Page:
2. Framton Goodman
    November 13, 2012 at 4:47 am

    I volunteer as a Producer at a local radio station and they use Adobe Audition. I've been using Audacity at home for a couple of years, and it's as good as Audition for broadcast-quality results!

    • Angela Alcorn
      November 14, 2012 at 1:04 pm

      Thanks for the comparison. Audacity really is quite powerful!

    • Wave Deaf Retaliator
      December 29, 2014 at 1:28 am

      The quality results depends solely on the hardware. But between these two programs there are huge differences. Audition has many more tools. They are incomparable, Audition is a thousand times more powerful than Audacity. Audacity has a few bugs and is not professional. Compare it with Audition is ridiculous ...

  3. Guest
    September 18, 2012 at 2:06 am

    I use Audacity to rip audio from video files. Some of the movies I have didn't have "official" soundtracks (or did, but they're now out of print), but had some really cool songs in the movie itself. Usually the best recordings come from over the credits, when there's no other dialogue or sound effects coming from the movie itself. Other times there's a montage that uses a particular song, but that song isn't on the album.

    You need the FFMPEG libraries ( for Audacity to open the video file directly (especially if it's a DVD .mpg or .vob), unless you use a tool like Virtual Dub or DGIndex to "demux" (separate into individual files) the audio from the video. I've had better luck with the latter -- saving as .wav from Virtual Dub and re-importing into Audacity, then cutting the audio to just where the song is and saving as .mp3 or .flac.

    Another thing I do for fun (in the same way) is to strip various audio segments from the dialogue and make a "soundboard" with the best lines from the movie, like some guy did for Scarface:

    "Say hello to my little friend!" :-)

  4. gmonly
    September 9, 2012 at 6:14 am

    i have used this when i had win 98, I used it for burning my albums to cd's, it takes out the album noise, I even made a sound board for Halloween (i lost that a long time ago).
    IMO, for the price, this is the best software for audio. just don't forget to have Lame (also free from Audacity's site), to convert to MP3's.

  5. Kao Vang
    September 8, 2012 at 4:55 pm

    Nice article.

  6. rimaz nazeer
    September 8, 2012 at 3:04 pm

    Using this for a long time,really useful and very easy to use.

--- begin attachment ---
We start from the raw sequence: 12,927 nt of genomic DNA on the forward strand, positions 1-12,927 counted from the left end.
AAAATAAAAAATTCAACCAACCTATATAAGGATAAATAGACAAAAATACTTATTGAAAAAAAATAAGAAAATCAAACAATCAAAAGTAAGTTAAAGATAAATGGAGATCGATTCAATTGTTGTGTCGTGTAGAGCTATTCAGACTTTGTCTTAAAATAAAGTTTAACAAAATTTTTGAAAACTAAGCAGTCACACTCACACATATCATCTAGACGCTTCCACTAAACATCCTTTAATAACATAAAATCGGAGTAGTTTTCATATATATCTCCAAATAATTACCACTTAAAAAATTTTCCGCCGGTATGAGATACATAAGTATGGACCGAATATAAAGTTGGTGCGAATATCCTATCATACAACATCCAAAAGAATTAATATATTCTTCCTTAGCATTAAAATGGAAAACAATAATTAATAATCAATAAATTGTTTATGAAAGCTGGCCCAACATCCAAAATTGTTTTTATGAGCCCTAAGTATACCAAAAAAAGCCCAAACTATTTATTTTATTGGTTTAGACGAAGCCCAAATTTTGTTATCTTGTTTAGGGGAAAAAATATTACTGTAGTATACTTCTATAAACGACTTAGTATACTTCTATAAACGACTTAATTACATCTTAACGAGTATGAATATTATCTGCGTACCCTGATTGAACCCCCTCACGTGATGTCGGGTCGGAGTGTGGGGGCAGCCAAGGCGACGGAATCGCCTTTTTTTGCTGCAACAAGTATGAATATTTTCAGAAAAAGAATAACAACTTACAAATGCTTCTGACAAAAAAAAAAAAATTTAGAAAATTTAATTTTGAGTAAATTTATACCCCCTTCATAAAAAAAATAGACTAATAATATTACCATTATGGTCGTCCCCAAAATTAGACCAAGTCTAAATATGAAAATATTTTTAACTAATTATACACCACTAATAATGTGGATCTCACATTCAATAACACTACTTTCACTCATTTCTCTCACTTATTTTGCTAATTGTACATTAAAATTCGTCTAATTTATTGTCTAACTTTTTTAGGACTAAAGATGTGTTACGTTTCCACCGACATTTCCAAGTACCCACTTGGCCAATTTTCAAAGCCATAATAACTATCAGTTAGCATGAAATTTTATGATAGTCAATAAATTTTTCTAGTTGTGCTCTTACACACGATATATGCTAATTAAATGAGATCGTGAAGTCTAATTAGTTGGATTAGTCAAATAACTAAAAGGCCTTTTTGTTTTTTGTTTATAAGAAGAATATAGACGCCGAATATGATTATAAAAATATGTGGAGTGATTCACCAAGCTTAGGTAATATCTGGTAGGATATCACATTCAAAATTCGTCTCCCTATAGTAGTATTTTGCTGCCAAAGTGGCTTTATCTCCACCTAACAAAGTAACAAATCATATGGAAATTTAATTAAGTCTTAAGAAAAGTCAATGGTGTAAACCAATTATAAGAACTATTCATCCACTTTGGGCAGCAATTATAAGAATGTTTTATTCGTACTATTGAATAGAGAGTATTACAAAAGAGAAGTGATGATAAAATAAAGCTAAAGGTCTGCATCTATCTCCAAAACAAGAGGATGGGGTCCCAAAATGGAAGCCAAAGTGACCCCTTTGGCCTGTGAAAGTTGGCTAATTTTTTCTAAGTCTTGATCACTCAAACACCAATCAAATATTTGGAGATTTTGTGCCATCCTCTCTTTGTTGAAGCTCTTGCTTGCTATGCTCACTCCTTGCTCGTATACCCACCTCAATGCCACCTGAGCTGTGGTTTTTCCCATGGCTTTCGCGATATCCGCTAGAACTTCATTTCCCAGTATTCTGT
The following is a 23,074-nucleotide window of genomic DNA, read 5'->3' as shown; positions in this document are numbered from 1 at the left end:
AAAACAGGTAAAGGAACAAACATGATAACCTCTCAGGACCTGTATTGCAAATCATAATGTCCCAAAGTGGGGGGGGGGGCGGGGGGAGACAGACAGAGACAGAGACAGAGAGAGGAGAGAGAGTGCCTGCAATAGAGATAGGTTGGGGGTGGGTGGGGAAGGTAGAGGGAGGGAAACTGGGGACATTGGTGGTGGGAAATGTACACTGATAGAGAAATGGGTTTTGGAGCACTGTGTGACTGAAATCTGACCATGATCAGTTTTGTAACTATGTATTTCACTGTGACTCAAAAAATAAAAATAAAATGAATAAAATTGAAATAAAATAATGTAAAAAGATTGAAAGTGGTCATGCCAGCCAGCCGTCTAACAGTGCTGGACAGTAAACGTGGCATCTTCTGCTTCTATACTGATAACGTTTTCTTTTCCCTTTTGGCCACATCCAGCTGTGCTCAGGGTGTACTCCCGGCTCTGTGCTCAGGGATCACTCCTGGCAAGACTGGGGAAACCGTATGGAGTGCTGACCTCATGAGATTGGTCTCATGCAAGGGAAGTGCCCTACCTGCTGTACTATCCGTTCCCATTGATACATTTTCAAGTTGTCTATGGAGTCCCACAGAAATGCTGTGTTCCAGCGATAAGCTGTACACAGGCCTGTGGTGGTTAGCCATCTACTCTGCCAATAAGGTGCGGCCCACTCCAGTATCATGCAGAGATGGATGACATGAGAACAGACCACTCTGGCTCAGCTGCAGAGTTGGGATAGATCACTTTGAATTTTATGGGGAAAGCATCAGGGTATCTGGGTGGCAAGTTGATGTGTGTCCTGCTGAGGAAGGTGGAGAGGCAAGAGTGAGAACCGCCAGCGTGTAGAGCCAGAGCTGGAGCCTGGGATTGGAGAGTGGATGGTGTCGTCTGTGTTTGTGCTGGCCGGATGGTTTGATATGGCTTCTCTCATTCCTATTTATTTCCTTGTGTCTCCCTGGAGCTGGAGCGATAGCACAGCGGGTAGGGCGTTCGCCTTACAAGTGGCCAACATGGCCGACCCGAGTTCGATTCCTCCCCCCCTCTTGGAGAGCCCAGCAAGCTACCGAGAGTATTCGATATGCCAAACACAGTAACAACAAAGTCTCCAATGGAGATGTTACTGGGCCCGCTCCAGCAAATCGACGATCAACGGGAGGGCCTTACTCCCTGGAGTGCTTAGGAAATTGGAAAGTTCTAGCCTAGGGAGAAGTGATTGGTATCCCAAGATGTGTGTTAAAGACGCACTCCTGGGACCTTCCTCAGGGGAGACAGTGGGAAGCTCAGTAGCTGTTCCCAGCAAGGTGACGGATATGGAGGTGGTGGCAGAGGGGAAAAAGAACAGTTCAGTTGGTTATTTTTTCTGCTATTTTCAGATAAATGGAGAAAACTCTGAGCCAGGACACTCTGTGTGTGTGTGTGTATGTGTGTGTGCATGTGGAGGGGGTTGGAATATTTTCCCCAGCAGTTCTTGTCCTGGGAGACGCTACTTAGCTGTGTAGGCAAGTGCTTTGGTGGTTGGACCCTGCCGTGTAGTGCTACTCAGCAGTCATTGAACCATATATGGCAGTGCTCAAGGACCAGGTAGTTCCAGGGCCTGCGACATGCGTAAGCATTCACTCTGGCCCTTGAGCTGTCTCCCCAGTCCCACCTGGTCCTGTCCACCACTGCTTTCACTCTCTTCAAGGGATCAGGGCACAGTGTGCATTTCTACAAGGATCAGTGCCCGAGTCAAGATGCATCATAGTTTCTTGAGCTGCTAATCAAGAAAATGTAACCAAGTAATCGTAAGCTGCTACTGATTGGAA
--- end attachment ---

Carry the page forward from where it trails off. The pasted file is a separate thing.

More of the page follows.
7. Harshit Jain
    September 8, 2012 at 2:17 pm

    Audacity can compete with paid audio editing software.

    • Wave Deaf Retaliator
      December 28, 2014 at 7:47 pm

      You can do the same things that are made with Audacity with any audio editing software. But applications like Audition or SoundForge are much more powerful and accurate.

      True, many musicians have used Audacity in their compositions, but that does not mean it is professional software. Just try a demo of either programs that I put as an example and you will see the difference.

      Audacity is a great program, but can not be compared to commercial programs, because it has many limitations compared to them. Otherwise no one would pay for commercial software and everyone would use only free software.

  8. Terafall
    September 8, 2012 at 11:02 am

    I never knew Audacity can do all that

  9. Justin Winokur
    September 8, 2012 at 3:44 am

    I use it to make slow fade-ins on 40 second snippets of songs I use for my alarm

    • Angela Alcorn
      September 8, 2012 at 2:58 pm

      That's a cool idea.

  10. Lee
    September 7, 2012 at 10:54 pm

    Another neat use is the fact that you can generate tones and set them to play out of certain channels.
    I've used this before to tell which ear bud is the right and left. Just generate a tone and then limit it to be either the left or right track. Then when you play it back, you can make sure the ear bud is in the correct ear. Most of the time this isn't an issue, but some headphones don't label the left and right.

    • Angela Alcorn
      September 8, 2012 at 2:57 pm

      That's a very neat trick. Thanks!